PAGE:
One of the programmes I organised for postgraduate students is the Law and Practice Forum where I get practitioners to come in and talk about their careers and what working in various city specialisms is really like. I had a bunch of City lawyers in-and they were all asked the same question "do you take Oxbridge only?"-they were absolutely clear you do not have to have gone to the dreaming spires in order to get into a City Law firm.

What they are looking for is a can do, commercial attitude, a practical, aware intelligence. In that context if you have say a passion for Maritime Law, have done an LLM in it at somewhere that specialises in it (such as Southampton or City where I am based), spent six months in the Maritime Unit in DG Transport in the European Commission; interned in the legal department of one of the major Greek shipping companies in Athens and worked your way across the Atlantic as a hand on an oil tanker-that would get their attention!

What is really confusing the issue I think is the practice of City firms taking non-law graduates-which is a different issue. This is a British tradition-which is strange for continentals. The point here is that there is a non-law stream and its not just Oxbridge, but all students from all the major Universities, Bristol, Edinburgh, Durham ect who do the conversion course to law, the CPE-incidentally we run what is almost certainly the toughest and probably most prestigious at City.

The Oxbridge issue is a red herring really for foreign students wanting to work for City law firms. Yes, an LLM from Oxbridge will be valuable, as can a specialist LLM programme. The two things you really need are
-that go getting, practical commercial attitude
-and having worked out what you are applying for?
eg-do you want a Traineeship-and can you fit within the Law Society regulations-do you need also to take the CPE and LPC?
eg2 are you qualified?-you've got your LLM in Maritime law and you'd like a job as equivalent of Assistant Solicitor in a shipping department of a firm. Do you in reality need to do an EU conversion exam as well? Should I see some headhunters?

Hope the above helps!

Dr. Alan Riley
Director LLM Programme
City Law School
Electronic Mail: alan.riley.1@city.ac.uk
Thanks for the kind words from the last posting.

I really don't think we disagree. Clearly an Oxbridge degree is going to be valuable-but if you have the right LLM specialism a firm will be more interested in that specialism and less in the place you got it from, especially if its combined with some internship or practical experience.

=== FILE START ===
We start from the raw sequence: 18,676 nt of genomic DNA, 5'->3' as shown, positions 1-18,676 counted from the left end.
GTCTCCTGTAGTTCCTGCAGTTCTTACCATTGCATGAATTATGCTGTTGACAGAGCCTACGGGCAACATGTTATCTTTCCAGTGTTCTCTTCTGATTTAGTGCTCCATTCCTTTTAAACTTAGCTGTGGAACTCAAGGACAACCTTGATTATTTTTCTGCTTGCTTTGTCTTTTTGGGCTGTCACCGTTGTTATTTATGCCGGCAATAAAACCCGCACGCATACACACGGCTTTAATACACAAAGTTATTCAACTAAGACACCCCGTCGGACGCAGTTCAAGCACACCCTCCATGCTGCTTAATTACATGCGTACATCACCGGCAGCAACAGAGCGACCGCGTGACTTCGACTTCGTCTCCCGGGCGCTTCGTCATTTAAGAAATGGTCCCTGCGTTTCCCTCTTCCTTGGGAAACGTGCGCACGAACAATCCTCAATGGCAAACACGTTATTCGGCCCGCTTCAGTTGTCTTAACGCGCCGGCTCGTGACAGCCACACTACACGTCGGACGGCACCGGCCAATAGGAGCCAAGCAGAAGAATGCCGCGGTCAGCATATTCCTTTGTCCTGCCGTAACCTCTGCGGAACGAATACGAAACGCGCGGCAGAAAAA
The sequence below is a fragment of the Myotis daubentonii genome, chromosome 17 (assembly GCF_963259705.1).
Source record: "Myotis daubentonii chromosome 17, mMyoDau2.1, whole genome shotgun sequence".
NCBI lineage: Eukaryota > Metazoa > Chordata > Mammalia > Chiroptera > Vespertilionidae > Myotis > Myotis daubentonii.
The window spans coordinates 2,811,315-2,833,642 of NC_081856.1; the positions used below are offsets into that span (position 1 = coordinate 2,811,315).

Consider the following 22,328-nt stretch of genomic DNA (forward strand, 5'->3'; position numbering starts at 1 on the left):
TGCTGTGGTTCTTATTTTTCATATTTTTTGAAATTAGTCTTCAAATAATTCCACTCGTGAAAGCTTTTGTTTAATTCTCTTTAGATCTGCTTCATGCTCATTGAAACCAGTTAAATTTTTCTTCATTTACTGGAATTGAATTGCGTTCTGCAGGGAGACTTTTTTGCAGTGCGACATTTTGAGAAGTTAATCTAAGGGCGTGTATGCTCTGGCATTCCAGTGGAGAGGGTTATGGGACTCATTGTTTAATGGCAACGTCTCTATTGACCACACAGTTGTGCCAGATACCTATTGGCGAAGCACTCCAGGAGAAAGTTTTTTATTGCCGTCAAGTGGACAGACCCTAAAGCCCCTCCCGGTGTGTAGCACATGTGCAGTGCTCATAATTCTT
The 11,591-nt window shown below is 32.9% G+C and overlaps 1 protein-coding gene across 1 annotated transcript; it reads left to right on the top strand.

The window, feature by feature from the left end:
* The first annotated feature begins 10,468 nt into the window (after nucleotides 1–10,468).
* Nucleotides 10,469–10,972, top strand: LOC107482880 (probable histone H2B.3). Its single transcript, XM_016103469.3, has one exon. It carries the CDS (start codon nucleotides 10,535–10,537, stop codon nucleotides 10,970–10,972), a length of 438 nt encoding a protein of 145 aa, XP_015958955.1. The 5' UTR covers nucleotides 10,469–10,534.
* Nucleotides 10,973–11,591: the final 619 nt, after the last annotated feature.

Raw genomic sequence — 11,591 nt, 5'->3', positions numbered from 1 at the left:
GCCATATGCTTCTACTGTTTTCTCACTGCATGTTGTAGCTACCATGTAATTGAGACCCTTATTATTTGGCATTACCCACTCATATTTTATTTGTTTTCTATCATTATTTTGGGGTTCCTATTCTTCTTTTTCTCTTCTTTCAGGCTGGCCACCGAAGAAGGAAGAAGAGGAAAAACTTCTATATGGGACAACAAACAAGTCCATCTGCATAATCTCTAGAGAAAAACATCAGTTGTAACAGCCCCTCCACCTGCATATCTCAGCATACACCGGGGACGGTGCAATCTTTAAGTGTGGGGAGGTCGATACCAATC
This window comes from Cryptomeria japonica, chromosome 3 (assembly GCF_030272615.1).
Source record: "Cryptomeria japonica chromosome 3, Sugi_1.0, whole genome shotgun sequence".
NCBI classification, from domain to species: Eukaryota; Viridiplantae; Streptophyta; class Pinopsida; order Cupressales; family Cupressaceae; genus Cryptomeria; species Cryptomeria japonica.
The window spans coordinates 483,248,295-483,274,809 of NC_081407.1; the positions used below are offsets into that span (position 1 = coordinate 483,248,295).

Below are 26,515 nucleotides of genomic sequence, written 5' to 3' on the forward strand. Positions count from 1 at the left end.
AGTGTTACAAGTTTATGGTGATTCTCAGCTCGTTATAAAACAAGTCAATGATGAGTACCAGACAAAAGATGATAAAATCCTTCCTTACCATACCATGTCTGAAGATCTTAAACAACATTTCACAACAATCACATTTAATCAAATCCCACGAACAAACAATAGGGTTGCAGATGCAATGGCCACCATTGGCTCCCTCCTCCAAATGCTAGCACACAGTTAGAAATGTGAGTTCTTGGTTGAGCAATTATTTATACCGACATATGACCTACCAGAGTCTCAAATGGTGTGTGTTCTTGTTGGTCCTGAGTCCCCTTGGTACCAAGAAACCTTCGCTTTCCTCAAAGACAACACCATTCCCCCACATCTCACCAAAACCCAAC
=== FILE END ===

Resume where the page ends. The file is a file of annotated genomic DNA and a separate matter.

Its also interesting what you say about City firms taking non-law Oxbridge graduates.

One of the programmes I organised for postgraduate students is the Law and Practice Forum where I get practitioners to come in and talk about their careers and what working in various city specialisms is really like. I had a bunch of City lawyers in-and they were all asked the same question "do you take Oxbridge only?"-they were absolutely clear you do not have to have gone to the dreaming spires in order to get into a City Law firm.

What they are looking for is a can do, commercial attitude, a practical, aware intelligence. In that context if you have say a passion for Maritime Law, have done an LLM in it at somewhere that specialises in it (such as Southampton or City where I am based), spent six months in the Maritime Unit in DG Transport in the European Commission; interned in the legal department of one of the major Greek shipping companies in Athens and worked your way across the Atlantic as a hand on an oil tanker-that would get their attention!

What is really confusing the issue I think is the practice of City firms taking non-law graduates-which is a different issue. This is a British tradition-which is strange for continentals. The point here is that there is a non-law stream and its not just Oxbridge, but all students from all the major Universities, Bristol, Edinburgh, Durham ect who do the conversion course to law, the CPE-incidentally we run what is almost certainly the toughest and probably most prestigious at City.

The Oxbridge issue is a red herring really for foreign students wanting to work for City law firms. Yes, an LLM from Oxbridge will be valuable, as can a specialist LLM programme. The two things you really need are
-that go getting, practical commercial attitude
-and having worked out what you are applying for?
eg-do you want a Traineeship-and can you fit within the Law Society regulations-do you need also to take the CPE and LPC?
eg2 are you qualified?-you've got your LLM in Maritime law and you'd like a job as equivalent of Assistant Solicitor in a shipping department of a firm. Do you in reality need to do an EU conversion exam as well? Should I see some headhunters?

Hope the above helps!

Dr. Alan Riley
Director LLM Programme
City Law School
Electronic Mail: alan.riley.1@city.ac.uk